02/09/2012 16:41 BST | Updated 02/11/2012 05:12 GMT

Why Britain Needs a More American Attitude to Entrepreneurship

In an article published last month entitled 'What is working? A bipartisan search for solutions to the jobs crisis', as part of HuffPost's recent  'Opportunity: what is working' campaign, Arianna Huffington described the current state of unemployment in the US as 'the American Dream deferred'.

For while hope, willingness and skills are all in abundance, paid jobs in which they might be put to use continue to lie thin on the ground. The purpose of the campaign is to renew the 'national focus on what is working, instead of  what is broken, by using the historic moment of national party conventions to put the spotlight on solutions'. So instead of moaning about the current lack of jobs, why not use every resource possible to create more space for corporate growth, creative opportunity and inspired entrepreneurship.

And the collapsing careers market is not a situation unique to the US - here in Britain, as well we know, millions of unemployed struggle each day to make ends meet. But while team HuffPo and political leaders are campaigning to actively change the way people think about jobs and opportunities in the US, here across the pond there is no such move. There is a tangible negativity towards young entrepreneurs in the UK - I myself have experienced it, and I think our country and society could benefit greatly from Arianna's negative-to-positive imperative.  

My own choice to set up a street food business was the result of both personality and circumstance in equal measures. On one level I always wondered if I was ever really built for Monday-to-Friday office life, and on another I grew increasingly demotivated and disillusioned after studying my guts out at Oxford and finding it impossible to get a paid job for some eighteen months after graduating. The entry-level blogging and writing jobs I did get left me unfulfilled both creatively and financially and one day it became clear to me that getting out and doing my own thing was absolutely imperative - a matter of spiritual survival, if you will. For the salary I was on, once the taxman had taken his due cut, I would have done better flipping burgers at McDonalds.

And so I quit and ran a chocolate van for a summer with my boyfriend. Immersed in the creative and vibrant London street food scene, we decided last autumn that we would be mad to leave it and this summer we launched our own gyoza van. Brimming with untapped talent and creative spirit, the street food world is attracting more and more people as a viable career - with low start up costs and overheads, you can start small and see where the wind blows you.

The work is tough and the hours are long, but we have finally found the self-respect and pride in our work that was so elusive in the corporate world we knew. Determined to give back to something greater than ourselves through our new found path, we are also connecting with new and inspiring people in Southern Nepal through our kitchen garden project, and the world continues to open up to us in different ways. It may all collapse tomorrow but there are no regrets to far.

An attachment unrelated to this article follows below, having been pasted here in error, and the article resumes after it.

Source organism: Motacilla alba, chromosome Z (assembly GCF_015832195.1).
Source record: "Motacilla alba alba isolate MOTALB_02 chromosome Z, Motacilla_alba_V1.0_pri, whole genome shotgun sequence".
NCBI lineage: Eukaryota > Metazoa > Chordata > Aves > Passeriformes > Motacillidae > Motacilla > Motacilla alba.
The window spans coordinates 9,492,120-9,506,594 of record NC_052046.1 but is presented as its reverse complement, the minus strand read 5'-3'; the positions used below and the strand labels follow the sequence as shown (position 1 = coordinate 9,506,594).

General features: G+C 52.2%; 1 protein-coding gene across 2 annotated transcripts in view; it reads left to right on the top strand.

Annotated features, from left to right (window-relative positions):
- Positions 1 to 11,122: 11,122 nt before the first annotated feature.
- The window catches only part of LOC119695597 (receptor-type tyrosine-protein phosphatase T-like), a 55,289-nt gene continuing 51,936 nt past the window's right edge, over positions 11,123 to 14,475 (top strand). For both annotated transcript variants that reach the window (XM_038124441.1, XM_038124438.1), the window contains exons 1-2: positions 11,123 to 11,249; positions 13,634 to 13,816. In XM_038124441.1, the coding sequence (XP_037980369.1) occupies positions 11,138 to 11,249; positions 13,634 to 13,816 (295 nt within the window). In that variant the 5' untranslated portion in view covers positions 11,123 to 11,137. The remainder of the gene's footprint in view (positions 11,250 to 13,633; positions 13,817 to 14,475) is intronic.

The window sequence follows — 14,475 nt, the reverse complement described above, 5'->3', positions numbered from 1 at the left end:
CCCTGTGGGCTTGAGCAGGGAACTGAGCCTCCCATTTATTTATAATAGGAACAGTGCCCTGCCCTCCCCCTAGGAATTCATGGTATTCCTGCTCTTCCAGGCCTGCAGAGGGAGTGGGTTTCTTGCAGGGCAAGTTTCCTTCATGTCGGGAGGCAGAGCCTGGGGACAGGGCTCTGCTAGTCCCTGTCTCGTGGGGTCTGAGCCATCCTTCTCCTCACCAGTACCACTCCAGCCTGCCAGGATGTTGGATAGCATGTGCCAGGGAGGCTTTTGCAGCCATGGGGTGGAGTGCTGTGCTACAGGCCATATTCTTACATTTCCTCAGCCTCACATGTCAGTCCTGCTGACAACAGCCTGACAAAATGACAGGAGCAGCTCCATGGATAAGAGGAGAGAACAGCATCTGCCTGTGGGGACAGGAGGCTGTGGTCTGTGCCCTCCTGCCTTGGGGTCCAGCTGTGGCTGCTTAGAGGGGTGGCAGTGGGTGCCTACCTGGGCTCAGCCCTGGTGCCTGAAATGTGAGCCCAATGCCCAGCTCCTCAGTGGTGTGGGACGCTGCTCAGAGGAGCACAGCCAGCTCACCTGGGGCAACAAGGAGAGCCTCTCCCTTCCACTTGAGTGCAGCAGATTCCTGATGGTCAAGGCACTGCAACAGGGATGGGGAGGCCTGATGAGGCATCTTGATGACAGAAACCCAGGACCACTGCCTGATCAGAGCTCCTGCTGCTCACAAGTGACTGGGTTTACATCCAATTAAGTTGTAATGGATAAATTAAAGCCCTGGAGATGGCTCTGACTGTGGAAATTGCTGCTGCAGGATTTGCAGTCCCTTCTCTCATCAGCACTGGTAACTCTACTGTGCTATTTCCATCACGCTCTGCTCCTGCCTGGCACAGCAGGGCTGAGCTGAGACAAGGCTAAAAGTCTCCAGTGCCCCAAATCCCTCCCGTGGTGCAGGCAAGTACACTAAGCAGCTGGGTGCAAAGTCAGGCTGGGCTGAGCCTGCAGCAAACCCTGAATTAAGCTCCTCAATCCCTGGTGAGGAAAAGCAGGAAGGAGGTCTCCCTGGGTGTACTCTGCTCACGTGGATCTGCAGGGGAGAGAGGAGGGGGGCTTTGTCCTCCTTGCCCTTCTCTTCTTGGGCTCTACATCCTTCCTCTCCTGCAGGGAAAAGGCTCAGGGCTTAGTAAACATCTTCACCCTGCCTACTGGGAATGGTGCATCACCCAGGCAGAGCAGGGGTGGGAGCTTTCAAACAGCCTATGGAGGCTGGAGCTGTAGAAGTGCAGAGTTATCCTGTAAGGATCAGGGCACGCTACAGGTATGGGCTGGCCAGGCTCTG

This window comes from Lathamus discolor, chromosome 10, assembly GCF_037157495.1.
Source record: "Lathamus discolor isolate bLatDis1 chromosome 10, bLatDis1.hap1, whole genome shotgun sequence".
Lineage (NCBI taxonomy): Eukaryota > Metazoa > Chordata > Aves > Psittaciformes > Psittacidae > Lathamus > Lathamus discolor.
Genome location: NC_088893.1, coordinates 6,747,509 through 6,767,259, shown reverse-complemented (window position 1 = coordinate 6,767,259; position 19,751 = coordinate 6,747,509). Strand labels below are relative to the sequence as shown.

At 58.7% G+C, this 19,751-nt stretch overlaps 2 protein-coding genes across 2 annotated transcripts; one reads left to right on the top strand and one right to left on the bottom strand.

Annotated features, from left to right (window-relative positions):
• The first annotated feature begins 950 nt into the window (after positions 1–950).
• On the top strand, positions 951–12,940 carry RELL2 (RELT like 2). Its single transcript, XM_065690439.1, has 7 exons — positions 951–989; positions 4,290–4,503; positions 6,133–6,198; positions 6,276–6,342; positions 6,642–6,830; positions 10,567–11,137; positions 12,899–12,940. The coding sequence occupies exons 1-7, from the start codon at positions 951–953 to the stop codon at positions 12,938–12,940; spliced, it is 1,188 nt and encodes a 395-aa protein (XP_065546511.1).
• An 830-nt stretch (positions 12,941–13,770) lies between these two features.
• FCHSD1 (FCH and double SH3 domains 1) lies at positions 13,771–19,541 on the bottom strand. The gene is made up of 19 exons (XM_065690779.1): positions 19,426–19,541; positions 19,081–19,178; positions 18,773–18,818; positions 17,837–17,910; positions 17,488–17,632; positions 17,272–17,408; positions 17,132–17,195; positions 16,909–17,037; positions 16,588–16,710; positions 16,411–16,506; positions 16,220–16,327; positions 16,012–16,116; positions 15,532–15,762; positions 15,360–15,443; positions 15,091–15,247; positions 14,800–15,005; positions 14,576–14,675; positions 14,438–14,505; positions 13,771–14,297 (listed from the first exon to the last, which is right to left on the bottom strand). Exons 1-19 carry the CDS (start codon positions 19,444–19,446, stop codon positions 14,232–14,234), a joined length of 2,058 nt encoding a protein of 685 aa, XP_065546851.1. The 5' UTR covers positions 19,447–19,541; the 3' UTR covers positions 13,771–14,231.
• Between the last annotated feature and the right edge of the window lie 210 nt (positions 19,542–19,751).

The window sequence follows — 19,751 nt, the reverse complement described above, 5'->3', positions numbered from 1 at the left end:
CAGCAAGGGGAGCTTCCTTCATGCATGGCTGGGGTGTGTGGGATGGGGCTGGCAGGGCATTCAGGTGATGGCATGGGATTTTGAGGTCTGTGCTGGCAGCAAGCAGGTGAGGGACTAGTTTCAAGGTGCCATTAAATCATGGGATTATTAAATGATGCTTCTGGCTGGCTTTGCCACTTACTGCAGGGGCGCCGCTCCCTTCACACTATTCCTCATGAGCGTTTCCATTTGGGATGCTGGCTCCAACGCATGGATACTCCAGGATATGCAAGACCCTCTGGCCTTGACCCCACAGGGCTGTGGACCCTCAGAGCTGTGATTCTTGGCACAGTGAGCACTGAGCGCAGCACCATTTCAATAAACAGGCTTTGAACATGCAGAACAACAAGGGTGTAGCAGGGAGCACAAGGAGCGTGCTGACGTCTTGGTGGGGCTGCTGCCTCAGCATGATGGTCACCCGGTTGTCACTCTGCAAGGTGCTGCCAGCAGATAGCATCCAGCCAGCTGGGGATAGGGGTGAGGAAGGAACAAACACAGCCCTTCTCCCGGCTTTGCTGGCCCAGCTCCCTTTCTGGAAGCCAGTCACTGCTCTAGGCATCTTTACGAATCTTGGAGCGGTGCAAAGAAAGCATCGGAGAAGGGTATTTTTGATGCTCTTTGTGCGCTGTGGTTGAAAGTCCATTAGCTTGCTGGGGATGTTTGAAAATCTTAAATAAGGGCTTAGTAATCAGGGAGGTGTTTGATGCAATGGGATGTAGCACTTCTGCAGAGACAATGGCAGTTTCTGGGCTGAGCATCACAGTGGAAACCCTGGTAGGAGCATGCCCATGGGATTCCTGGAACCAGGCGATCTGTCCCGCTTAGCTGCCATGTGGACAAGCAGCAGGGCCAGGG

A springtime trip to Washington DC last year revealed a monumental cleavage in the attitudes towards entrepreneurship fostered in the US and back here in the UK. When I gave in my notice here in London, friends, family and almost everyone I spoke to bar a precious and vital few were generally pessimistic. The  what ifs came pouring forth ' what if you make no money? What if you lose each other? What if you get bored and realise the grass isn't always greener? What about your degree?' My degree isn't going anywhere as far as I am aware. Over in DC, the response was one of wise encouragement. 'Good for you. Have you thought about x, y and z? My son's friend did something similar last year, he would be more than happy to meet you for a drink' and so on. The American Dream may be deferred but it is still very much alive. And here in Britain we need one of our own. Anyone who watched Dispatches: Tricks of the Dole Cheats on Channel 4 earlier this month will have seen this first hand when a bright young woman from East London was repeatedly laughed at by the Job Centre for trying to start a local nanny network. Needless to say, she went ahead with it anyway.

Job Centre aside, those who do foster entrepreneurial enthusiasm and a 'go for it' mentality here in the UK are sending out a vital message to millions of people just like me. Rob Symington and Dom Jackman's website Escape The City is devoted entirely to the often tricky process of getting out of the job you hate and into the one you dream of, while new London-based company Bathtub 2 Boardroom provides invaluable advice and resources for potential entrepreneurs, helping their lightbulb moments become a viable reality. These organisations may be small but they are changing the way we think about going it alone, and we need more like them.

And so to those struggling to find work, or perhaps work that they truly value or engage with, I would say this: find your passion, find an idea, go after it with all you have and don't listen to the people who tell you you are mad. For while many job doors are slamming tightly shut, faint outlines of others are appearing in the landscape, ready to be filled in and opened up. And if it doesn't work, well then at least you tried, and learned something along the way. You just have to suck it and see.